We’d like to thank everyone who applied to be included on the scheme.
We may still have vacancies in the future so please watch this space!

keeping your dog safe while travelling

Twelve Tips For Keeping Your Dog Safe While Travelling

By | Dog Health, MIMSafe Blog

With over 30 years of experience in the functional design and manufacture of safety products for the automotive industry, we are specialists in every aspect of the safe transportation of pets. We focus not only on keeping your dog safe while travelling, but also on the safety of the driver and passengers.

keeping your dog safe while travelling

We build features into many of our pet transportation products that help with keeping your dog safe while travelling, as well as making journeys a more comfortable experience, but however your pets may be travelling, the one thing to always remember is to NEVER leave your dog unattended in a vehicle in hot weather. We would also advise against leaving your dog in your vehicle for extended lengths of time whatever the weather. The rise of dog theft in the UK in recent years has meant that we all need to be more aware of our pet’s safety and in the colder winter months, dogs can get too cold in vehicles when left for even small amounts of time.

Aside from these important safety factors, the following tips will make every journey with your pet easier and even safer:

  1. Always keep a mat or travel bed in your crate to make the journey more comfortable for your dog and to make him feel more secure.

  2. If your dog travels in your boot or cargo area, use a mat or boot liner with a 2 to 3 inch lip to protect carpets and keep spills and other accidents contained.

  3. Take a loading ramp, especially if your dog is injured or old, making it easier for him to get in and out of the vehicle.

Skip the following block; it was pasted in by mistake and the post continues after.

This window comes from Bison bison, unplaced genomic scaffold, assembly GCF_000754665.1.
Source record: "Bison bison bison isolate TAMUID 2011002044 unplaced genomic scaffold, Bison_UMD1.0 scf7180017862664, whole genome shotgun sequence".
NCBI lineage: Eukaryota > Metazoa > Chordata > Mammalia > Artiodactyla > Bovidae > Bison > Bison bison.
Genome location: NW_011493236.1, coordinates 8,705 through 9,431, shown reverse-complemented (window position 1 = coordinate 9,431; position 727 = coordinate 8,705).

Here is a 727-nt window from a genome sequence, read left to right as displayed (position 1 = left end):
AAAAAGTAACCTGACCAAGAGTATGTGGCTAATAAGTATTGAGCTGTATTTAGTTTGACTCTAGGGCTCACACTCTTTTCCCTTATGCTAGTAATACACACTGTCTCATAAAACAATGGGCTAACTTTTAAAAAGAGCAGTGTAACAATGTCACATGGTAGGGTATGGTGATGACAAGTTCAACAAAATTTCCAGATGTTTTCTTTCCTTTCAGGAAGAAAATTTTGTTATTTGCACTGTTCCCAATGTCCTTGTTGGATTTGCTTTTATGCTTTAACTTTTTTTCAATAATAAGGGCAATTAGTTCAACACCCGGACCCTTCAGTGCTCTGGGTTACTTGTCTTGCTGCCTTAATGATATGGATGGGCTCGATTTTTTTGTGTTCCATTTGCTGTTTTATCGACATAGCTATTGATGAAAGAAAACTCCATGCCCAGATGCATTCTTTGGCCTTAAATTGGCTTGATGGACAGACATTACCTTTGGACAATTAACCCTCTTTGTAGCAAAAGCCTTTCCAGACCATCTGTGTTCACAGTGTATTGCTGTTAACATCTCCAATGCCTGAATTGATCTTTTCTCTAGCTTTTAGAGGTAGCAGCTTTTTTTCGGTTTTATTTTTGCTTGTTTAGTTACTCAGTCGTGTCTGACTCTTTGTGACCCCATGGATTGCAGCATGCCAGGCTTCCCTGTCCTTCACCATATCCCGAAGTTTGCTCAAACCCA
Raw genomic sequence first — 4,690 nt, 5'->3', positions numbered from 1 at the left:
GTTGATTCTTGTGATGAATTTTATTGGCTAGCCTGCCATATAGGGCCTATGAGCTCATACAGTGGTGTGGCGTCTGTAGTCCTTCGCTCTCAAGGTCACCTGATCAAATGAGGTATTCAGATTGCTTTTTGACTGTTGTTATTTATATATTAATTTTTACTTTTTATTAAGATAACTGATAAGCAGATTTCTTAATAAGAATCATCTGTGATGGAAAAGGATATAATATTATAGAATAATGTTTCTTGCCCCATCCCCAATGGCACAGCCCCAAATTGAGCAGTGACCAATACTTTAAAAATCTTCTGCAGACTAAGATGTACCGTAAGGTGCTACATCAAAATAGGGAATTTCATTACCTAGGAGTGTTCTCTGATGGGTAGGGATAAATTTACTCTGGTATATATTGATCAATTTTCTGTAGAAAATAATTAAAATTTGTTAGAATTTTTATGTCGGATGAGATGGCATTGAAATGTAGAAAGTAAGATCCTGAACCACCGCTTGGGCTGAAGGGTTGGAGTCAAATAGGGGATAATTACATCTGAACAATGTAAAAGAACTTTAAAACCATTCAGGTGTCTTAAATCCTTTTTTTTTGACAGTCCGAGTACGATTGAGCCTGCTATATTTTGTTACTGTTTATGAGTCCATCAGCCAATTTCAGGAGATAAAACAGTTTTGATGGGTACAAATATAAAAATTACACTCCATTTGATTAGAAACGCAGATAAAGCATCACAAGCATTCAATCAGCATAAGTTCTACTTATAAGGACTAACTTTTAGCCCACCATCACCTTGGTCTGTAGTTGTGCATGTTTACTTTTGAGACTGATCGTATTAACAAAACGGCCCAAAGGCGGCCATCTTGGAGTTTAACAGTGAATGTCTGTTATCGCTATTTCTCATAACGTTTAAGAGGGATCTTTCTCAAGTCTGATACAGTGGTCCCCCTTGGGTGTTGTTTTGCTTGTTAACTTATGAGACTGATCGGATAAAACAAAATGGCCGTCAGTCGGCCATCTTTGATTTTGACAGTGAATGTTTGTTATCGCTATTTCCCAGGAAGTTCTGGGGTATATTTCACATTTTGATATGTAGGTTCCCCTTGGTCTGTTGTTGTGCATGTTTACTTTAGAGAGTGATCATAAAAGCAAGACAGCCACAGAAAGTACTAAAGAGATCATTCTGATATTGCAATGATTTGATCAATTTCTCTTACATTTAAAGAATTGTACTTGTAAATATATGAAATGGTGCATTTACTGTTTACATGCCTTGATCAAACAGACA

4. Carry a pet-friendly guide book, with tips on hotels, B&B’s, pet-friendly parks, beaches and other exercise areas. You can also look up dog-friendly pubs and restaurants to avoid having to leave your pet in the car unattended.

  5. Collar ID tag. Always ensure that your dog has all the correct, up to date details on their collar ID tag, with a mobile number so that people can reach you if he goes missing while you are away from home.

  6. Carry your pet’s favourite biscuits, treats and toys. Dogs are much likely to come back to you in new places while investigating interesting new smells if they know that they will receive their favourite treat as a reward.

  7. A water bowl and water. There are many types of water bowl available on the market including no-spill version for car travel, collapsible versions when space is an issue or resealable versions to keep water fresh. And don’t forget to carry a full container of water at all times in case you break down or are delayed.

  8. Dog towels – always handy for wet, muddy walks, an unexpected swim or to deal with spillages or accidents. Also, always carry plastic bags & cleaning supplies in case anyone has a stomach upset, rolls in something unpleasant, eats something they shouldn’t or has an “accident”.

  9. Ensure that you always have a photo of your pet with you or on your phone. If your pet gets lost, you will be able to show people who offer to help you search for him.

  10. Leads – this sounds obvious but don’t forget the dog’s leads! Even if you don’t think your pet will be leaving the car, it’s better to be prepared in case of the unexpected!

  11. For extra safety, train your dog not to leap out of the car as soon as you open the door to his crate. Ensure that he gets used to the door being opened and that he waits while you put on his lead. Doing this and rewarding him with his favourite treat before you let him jump out is a good way of training him to stay safe.

  12. Take regular breaks. On long journeys, plan to stop every couple of hours to give your dog some water and allow him to have a bit of exercise and go to the toilet if he needs to do so.

Most importantly, keep everyone in your family, both pets and humans, safe. Invest in their safety by using a fully crash tested, crush-proof pet restraint that, in the event of an accident, will protect everyone. There are no pet transportation standards and many pet restraints are not tested and will not stand up to the forces of an impact.